Gallstones themselves are not necessarily a problem. It’s possible to have gallstones sitting in your gallbladder, never bothering you and, in that case, they don’t need to be treated. However, gallstones that leave the gallbladder can get stuck in your ducts (tubes). They block the flow of bile out of your gallbladder, which causes a buildup of bile. These events cause the walls of your gallbladder to become inflamed and swell, and that can lead to bacterial infection of the bile. Your life can even be in danger unless you seek prompt medical and surgical help.

How does the gallbladder work?

The gallbladder connects to your liver by a duct system (tubes) that look like a tree trunk with branches. There are many ducts, or “branches” inside your liver. These tree branches connect to two main tree limbs in your liver, called the right and left hepatic ducts. These two ducts merge (like the trunk of a tree) to form your common hepatic duct. One main “tree limb” coming off the common hepatic duct is called the cystic duct. It connects directly into your gallbladder. The common hepatic duct, the “tree trunk,” continues but its name changes to the common bile duct. Your common bile duct empties into the duodenum section of the small intestine.

Bile, a fat-dissolving liquid substance that is made continuously by your liver, travels through the duct system and enters your digestive system at the duodenum. When you are not eating, a valve structure at the common bile duct and duodenum connection, called the major duodenal papilla, is usually closed. This allows the bile to reflux back through the cystic duct into your gallbladder to be stored. During mealtime, your gallbladder contracts, and the valve opens, pushing the stored bile out of your gallbladder, through the cystic duct and down the common bile duct into your intestine. Bile mixes with the partially digested food, further helping the breakdown of the fat in your diet.

Gallstones, or even sludge, in the gallbladder can obstruct this normal flow of bile, leading to cholecystitis.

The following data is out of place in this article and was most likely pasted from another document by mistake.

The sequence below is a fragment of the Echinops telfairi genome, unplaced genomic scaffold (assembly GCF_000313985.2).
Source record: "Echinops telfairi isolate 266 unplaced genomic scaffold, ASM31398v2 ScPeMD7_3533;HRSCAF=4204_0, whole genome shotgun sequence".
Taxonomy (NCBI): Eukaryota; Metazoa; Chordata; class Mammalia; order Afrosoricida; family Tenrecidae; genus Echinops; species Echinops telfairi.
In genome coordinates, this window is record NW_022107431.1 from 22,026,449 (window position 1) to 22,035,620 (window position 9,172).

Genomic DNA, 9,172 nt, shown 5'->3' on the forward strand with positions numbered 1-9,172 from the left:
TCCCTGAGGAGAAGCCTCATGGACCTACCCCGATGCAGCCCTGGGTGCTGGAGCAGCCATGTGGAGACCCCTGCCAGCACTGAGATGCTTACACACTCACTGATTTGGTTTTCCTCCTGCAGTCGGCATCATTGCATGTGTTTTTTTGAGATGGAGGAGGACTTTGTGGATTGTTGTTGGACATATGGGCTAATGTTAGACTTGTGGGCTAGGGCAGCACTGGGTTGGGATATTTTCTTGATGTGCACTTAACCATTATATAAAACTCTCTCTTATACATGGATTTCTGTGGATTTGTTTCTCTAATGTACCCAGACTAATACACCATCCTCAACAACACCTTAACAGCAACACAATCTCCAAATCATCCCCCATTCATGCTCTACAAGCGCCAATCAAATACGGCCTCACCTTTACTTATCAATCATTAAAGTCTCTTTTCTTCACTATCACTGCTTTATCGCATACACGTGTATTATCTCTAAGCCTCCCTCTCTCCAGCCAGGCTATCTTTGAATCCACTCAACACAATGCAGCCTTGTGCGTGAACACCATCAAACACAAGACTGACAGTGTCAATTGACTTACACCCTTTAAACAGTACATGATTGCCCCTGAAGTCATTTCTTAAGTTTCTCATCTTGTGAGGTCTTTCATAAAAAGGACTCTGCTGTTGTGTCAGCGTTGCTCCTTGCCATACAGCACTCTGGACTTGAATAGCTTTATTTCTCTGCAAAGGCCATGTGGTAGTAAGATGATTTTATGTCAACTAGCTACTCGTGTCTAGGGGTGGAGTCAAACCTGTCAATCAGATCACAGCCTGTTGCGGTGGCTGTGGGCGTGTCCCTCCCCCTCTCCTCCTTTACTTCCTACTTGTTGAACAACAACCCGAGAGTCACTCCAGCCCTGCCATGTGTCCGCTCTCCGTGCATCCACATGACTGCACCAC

How common is cholecystitis?

Approximately 120,000 Americans are treated for acute cholecystitis every year. Women make up 60% of this number.

Who is at risk to get cholecystitis?

You are at greater risk of developing cholecystitis if you:

  • Have a family history of gallstones.
  • Are a woman age 50 or older.
  • Are a man or woman age 60 or older.
  • Eat a diet high in fat and cholesterol.
  • Are overweight or obese.
  • Have diabetes.
  • Are of Native American, Scandinavian or Hispanic descent.
  • Are currently pregnant or have had several pregnancies.
  • Are a woman who takes estrogen replacement therapy or birth control pills.
  • Have lost weight rapidly.

Symptoms and Causes

What causes cholecystitis?

Cholecystitis is commonly caused by gallstones that have blocked your cystic duct, which prevents bile from exiting your gallbladder. Your gallbladder becomes swollen and may become infected with bacteria. Less common causes include blocked bile ducts due to scarring, reduced blood flow to your gallbladder, tumors that block the flow of bile from your gallbladder, or viral infections that inflame your gallbladder.

Structure of the digestive anatomy showcasing the liver, stomach, pancreas and gallbladder.

What are the symptoms of cholecystitis?

Symptoms can be acute or chronic.

Acute cholecystitis comes on suddenly and causes severe, ongoing pain. More than 95% of people with acute cholecystitis have gallstones. Pain begins in your mid to upper right abdomen and may spread to your right shoulder blade or back. Pain is strongest 15 to 20 minutes after eating and it continues. Pain that remains severe is considered a medical emergency.

Chronic cholecystitis means you’ve had repeated attacks of inflammation and pain. Pain tends to be less severe and doesn’t last as long as acute cholecystitis. The repeated attacks are usually caused by gallstones blocking the cystic duct intermittently.

Other signs and symptoms of cholecystitis may include:

  • Tenderness in your abdomen when it’s touched.
  • Nausea and bloating.
  • Vomiting.
  • Fever above 100.4 F (38 C). Fever may not be present in older adults and usually doesn’t occur in people with chronic cholecystitis.
  • Chills.
  • Abdominal pain that gets worse when taking a deep breath.
  • Abdominal pain and cramping after eating – especially fatty foods.
  • Jaundice (a yellowing of skin and eyes).

Diagnosis and Tests

How is cholecystitis diagnosed?

Your healthcare professional will ask about your symptoms. They may order blood work to check your white blood cell count and how well your liver is working. A higher than normal white blood cell count is a sign of an infection, inflammation, or an abscess.

Imaging tests that could be ordered include:

  • Abdominal ultrasound: This test uses sound waves to examine the gallbladder and the bile ducts. It helps identify signs of inflammation in your gallbladder, the presence of gallstones, and thickening or swelling of the gallbladder wall.